At the enrollment visit, each of 3 clinical signs of NLDO (epiphora, mucous discharge, and increased tear lake) was directly observed by the surgeon and reported as either present or absent. A dye disappearance test performed without use of topical anesthesia was performed by a certified examiner according to a protocol described previously.11
All procedures were performed using general anesthesia in a surgical facility, that is, a hospital outpatient surgical department or ambulatory surgical center. Surgery was to occur within 30 days of enrollment. With the exception of the 8 patients who were enrolled and randomized before our study design was changed (balloon dilation, n = 3; intubation, n = 2; and balloon dilation in 1 eye and intubation in the other eye, n = 3), the choice of NLD balloon catheter dilation or intubation was at the investigator's discretion.
Balloon catheter NLD dilation consisted of dilation of at least 1 punctum, passage of a probe, and passage of a semiflexible wire probe with an inflatable balloon on the tip (LacriCATH; Quest Medical, Inc, Allen, Texas) into the nasal cavity. The size of the probe used before passage of the balloon catheter was at the investigator's discretion. A 2-mm balloon catheter was used in children younger than 30 months, and a 3-mm balloon catheter was used in children 30 months to younger than 48 months of age, as recommended by the manufacturer. The inflation protocol specified by the manufacturer in its product labeling was followed (http://www.lacricath.com/procedure/). In brief, the balloon is inflated for 90 seconds, deflated, inflated for 60 seconds, and withdrawn 5 mm; then the inflation-deflation protocol is repeated.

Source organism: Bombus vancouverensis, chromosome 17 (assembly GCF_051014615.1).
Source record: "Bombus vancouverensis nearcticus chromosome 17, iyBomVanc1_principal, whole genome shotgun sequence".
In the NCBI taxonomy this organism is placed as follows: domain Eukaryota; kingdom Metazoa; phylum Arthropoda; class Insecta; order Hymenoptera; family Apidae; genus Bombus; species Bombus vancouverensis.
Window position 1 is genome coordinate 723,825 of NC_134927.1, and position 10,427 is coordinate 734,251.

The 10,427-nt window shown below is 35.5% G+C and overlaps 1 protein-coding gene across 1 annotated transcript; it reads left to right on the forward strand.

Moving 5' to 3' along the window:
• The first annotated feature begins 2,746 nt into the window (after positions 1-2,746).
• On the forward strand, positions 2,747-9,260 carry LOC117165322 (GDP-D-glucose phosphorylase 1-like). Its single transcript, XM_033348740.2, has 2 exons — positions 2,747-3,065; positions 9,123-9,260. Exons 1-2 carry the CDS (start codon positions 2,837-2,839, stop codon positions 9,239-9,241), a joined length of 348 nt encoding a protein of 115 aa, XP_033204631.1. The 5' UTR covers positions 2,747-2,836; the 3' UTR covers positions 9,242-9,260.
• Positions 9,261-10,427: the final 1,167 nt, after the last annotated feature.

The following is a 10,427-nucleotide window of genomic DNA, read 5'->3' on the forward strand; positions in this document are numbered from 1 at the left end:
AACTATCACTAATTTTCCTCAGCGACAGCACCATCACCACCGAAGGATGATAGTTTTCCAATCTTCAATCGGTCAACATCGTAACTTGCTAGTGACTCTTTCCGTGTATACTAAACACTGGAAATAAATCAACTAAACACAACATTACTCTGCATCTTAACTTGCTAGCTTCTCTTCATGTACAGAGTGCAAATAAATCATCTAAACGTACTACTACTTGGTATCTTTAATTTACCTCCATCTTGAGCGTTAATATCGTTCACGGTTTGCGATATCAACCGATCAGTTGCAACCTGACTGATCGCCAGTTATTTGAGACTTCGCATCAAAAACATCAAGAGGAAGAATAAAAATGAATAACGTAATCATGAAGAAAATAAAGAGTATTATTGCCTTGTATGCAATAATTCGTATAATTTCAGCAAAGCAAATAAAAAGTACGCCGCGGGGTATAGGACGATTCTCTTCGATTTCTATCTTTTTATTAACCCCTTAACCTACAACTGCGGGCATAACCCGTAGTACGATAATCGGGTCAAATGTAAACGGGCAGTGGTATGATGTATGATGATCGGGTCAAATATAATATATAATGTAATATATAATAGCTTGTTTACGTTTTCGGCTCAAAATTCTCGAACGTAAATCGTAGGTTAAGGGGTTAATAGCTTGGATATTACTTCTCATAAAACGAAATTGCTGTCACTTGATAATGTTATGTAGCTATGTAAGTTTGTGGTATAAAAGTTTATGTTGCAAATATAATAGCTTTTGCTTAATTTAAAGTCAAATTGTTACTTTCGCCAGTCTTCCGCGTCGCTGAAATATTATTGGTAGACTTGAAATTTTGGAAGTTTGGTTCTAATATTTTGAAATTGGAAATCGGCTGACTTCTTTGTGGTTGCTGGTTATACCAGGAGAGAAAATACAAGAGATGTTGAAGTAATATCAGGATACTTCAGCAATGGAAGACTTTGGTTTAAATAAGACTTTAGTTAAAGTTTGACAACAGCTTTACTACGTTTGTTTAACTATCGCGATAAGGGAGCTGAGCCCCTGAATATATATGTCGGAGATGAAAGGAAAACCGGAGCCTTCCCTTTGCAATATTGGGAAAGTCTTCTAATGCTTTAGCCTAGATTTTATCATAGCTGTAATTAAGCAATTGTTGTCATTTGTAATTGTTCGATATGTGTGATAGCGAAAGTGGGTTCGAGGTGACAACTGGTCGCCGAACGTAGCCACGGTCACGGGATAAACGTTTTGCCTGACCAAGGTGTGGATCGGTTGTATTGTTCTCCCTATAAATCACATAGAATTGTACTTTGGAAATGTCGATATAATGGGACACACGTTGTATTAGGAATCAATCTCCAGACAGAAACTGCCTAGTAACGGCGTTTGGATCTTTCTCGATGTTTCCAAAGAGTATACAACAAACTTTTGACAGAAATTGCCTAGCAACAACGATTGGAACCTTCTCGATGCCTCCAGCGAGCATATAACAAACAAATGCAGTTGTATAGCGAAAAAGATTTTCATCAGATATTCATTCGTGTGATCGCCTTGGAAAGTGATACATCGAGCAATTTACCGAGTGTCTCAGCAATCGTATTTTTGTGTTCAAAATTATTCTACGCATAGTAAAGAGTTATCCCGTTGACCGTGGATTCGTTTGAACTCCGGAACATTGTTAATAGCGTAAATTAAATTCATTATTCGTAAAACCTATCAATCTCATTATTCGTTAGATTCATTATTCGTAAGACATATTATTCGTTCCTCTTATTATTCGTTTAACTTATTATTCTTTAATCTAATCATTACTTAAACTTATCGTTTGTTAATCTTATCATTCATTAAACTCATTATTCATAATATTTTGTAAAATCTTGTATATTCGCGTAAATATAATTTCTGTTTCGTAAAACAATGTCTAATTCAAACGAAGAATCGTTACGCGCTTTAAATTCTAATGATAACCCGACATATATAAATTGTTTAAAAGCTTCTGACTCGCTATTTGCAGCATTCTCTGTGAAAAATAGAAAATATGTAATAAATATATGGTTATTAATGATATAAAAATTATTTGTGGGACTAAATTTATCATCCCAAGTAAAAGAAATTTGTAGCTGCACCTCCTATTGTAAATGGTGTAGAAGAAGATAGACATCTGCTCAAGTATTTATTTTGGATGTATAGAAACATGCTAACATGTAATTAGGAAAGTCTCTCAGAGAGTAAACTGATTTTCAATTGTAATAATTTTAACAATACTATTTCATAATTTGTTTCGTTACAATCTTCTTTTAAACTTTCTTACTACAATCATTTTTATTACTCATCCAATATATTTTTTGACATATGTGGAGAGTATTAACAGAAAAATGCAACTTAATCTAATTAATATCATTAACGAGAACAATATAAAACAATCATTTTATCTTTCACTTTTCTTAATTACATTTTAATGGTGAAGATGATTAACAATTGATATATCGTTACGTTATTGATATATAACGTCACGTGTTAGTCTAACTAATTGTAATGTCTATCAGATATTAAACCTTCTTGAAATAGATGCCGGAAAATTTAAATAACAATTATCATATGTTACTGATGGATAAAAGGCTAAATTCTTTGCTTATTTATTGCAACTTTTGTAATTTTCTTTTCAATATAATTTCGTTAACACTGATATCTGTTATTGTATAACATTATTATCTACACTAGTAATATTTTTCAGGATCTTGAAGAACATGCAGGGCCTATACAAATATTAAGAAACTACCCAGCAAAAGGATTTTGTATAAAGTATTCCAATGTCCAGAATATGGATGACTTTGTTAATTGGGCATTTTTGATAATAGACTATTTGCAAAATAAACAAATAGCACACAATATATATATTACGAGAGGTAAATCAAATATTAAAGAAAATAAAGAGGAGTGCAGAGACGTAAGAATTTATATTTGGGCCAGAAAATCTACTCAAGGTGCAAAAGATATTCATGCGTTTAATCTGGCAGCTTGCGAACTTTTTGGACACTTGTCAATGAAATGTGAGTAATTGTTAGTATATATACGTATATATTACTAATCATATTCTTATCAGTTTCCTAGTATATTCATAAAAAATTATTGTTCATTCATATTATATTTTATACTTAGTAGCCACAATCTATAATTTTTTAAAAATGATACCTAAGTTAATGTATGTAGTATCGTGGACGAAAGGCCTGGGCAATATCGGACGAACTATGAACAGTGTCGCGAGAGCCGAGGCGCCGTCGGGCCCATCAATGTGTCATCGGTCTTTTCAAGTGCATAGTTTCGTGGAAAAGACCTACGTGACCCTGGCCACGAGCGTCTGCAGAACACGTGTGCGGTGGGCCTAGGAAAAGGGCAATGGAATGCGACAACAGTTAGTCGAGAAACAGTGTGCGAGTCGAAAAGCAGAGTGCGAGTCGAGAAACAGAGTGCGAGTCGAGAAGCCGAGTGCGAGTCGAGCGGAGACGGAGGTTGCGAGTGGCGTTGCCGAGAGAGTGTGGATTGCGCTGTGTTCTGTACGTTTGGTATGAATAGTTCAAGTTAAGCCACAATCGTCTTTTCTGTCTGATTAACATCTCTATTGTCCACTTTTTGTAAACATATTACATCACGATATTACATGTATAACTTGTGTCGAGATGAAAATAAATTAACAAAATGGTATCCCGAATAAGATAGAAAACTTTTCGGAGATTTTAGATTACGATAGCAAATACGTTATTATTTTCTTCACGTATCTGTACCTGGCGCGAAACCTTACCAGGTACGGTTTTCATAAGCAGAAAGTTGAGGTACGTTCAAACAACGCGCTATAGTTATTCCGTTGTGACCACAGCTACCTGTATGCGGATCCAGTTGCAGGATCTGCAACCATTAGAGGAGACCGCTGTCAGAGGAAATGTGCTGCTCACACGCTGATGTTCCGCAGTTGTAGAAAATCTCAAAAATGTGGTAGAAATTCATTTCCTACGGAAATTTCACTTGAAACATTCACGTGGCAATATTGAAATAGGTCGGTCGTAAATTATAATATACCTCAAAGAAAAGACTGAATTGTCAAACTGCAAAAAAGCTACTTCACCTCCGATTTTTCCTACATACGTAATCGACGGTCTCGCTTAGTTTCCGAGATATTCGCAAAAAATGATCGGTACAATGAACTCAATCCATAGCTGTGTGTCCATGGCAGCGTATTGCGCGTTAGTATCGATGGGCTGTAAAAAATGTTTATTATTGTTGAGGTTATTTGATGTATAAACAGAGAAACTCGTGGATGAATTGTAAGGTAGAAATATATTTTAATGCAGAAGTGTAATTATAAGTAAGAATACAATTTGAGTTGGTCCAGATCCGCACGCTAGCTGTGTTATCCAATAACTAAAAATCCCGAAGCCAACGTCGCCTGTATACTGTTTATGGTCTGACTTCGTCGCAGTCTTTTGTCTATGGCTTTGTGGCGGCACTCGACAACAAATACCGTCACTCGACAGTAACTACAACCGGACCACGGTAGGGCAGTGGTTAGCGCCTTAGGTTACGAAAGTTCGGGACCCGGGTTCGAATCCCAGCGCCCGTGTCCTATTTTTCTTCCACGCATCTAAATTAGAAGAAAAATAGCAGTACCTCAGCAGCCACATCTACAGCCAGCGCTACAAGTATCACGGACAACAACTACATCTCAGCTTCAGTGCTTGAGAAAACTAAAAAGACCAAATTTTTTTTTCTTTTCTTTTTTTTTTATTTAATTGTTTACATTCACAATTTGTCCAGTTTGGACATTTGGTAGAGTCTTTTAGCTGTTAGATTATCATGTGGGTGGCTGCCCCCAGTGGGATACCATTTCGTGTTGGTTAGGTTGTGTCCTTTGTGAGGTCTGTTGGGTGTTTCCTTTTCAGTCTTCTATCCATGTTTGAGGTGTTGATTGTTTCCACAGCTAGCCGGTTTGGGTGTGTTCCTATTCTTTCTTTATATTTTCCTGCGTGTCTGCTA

Nasolacrimal duct intubation consisted of dilation of at least 1 punctum and the placement of a monocanalicular or bicanalicular tube. Probing before passage of the tube, the type and brand of tube used, and the method of securing the tube (if secured) were at investigator discretion. The protocol stipulated that the tube should remain in place for 2 to 5 months and be removed by the surgeon while the child was awake or under conscious sedation.
Patency was confirmed by touching the probe or balloon catheter in the nasal cavity with a second probe, visualization of the probe beneath the inferior turbinate, retrieval of the intubation tubing from the nose, or recovery of fluorescein dye–colored saline solution from the nose after irrigation through the nasolacrimal system. Infracture of the inferior turbinate bone was optional. The nature of the obstruction was classified by the clinician as simple (defined as a single obstruction that was easily passed during the probing procedure) and complex (defined as a blockage or multiple blockages anywhere along the tear drainage pathway that causes more difficulty than usual with probe passage such as blockage at the valve of Hasner, tight inferior turbinate blocking flow, canalicular problems, or multiple obstructions in the NLD). Prescription of perioperative and postoperative antibiotic and corticosteroid agents was at investigator discretion.
The primary outcome visit was at 6 months (±1 month) after surgery. There was an interim visit 1 month (±1 week) after balloon catheter dilation and 1 month (±1 week) after tube removal in children who underwent NLD intubation. At both follow-up visits, a trained and certified examiner other than the operating surgeon directly observed the presence or absence of each of 3 clinical signs of NLDO (epiphora, mucous discharge, and increased tear lake), and a dye disappearance test was also performed. If symptoms of an upper respiratory tract infection and any of the clinical signs of NLDO were present at the primary outcome visit, the child returned after 1 to 3 weeks and the outcome examination was repeated.